Summer is upon us and sightings have been spectacular! Although we enjoy the “big game”, the small creeping and crawling animals can sometimes be of more importance than we realise.
Dung Beetles act as the biggest decomposers in the summer time (height of their life cycle) where an individual can burry up to 100 times their own weight of dung in a single night! They rely on their sensitive sense of smell to locate fresh animal dung and use these dung balls as part of the mating ritual.
With most of the Dung beetle species the male will roll the dung into a ball and female will either hitchhike or follow him around. They then find a soft spot in the soil and burry the ball after the female lays between 1 and 20 eggs inside of it.
Dung beetles go through a complete metamorphosis cycle and the larvae of most species will feed on the dung for a couple of days before moving on to another food source. These beetles can also feed on mushrooms, decaying flowers and fruit.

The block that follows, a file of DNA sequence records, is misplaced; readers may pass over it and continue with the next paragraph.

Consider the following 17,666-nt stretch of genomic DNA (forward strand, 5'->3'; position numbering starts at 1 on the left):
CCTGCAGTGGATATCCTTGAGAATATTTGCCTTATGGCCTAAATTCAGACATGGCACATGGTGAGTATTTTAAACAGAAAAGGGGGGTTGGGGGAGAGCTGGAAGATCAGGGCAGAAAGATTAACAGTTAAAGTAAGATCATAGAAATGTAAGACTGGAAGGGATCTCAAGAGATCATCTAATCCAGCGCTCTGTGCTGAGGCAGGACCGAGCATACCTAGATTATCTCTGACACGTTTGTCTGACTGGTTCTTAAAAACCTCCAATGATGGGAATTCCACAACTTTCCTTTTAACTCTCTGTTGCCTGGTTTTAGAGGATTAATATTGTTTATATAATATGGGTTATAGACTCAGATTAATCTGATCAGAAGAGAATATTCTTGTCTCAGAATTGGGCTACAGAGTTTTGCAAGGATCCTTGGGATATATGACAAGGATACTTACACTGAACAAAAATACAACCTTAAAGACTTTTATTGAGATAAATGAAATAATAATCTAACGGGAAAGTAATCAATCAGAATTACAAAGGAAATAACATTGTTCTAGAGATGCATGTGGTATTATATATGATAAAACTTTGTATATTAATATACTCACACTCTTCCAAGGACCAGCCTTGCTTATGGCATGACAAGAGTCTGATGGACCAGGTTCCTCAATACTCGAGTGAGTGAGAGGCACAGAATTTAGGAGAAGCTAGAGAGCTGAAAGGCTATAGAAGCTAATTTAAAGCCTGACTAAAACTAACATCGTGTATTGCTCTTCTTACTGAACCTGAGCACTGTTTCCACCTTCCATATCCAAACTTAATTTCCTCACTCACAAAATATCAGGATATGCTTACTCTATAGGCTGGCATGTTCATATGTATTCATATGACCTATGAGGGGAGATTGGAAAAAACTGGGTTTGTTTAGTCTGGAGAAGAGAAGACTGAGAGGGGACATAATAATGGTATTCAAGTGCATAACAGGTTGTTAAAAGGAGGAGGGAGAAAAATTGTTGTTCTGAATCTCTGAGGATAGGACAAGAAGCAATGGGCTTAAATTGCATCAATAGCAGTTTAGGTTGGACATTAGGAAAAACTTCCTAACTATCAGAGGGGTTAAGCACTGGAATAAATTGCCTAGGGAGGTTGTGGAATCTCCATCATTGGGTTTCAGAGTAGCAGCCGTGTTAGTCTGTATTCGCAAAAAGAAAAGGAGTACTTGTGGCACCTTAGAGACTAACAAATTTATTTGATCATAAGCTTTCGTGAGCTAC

They play a very important role when it comes to recycling of nutrients and soil structure, and are currently known to be the only non-human animal to navigate and orientate themselves using the stars.
I enjoy sharing these special “smaller” sightings with my guests.